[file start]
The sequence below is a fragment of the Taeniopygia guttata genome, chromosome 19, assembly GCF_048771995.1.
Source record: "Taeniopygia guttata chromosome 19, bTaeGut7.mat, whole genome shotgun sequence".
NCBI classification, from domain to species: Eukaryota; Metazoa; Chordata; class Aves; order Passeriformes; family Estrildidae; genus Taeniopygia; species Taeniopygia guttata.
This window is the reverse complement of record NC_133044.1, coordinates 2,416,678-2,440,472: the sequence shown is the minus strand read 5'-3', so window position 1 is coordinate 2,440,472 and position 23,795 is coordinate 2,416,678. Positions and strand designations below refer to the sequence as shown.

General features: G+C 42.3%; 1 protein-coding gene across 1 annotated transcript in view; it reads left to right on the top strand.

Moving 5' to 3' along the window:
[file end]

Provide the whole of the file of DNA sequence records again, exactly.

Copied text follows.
The sequence below is a fragment of the Taeniopygia guttata genome, chromosome 19, assembly GCF_048771995.1.
Source record: "Taeniopygia guttata chromosome 19, bTaeGut7.mat, whole genome shotgun sequence".
NCBI classification, from domain to species: Eukaryota; Metazoa; Chordata; class Aves; order Passeriformes; family Estrildidae; genus Taeniopygia; species Taeniopygia guttata.
This window is the reverse complement of record NC_133044.1, coordinates 2,416,678-2,440,472: the sequence shown is the minus strand read 5'-3', so window position 1 is coordinate 2,440,472 and position 23,795 is coordinate 2,416,678. Positions and strand designations below refer to the sequence as shown.

General features: G+C 42.3%; 1 protein-coding gene across 1 annotated transcript in view; it reads left to right on the top strand.

Moving 5' to 3' along the window: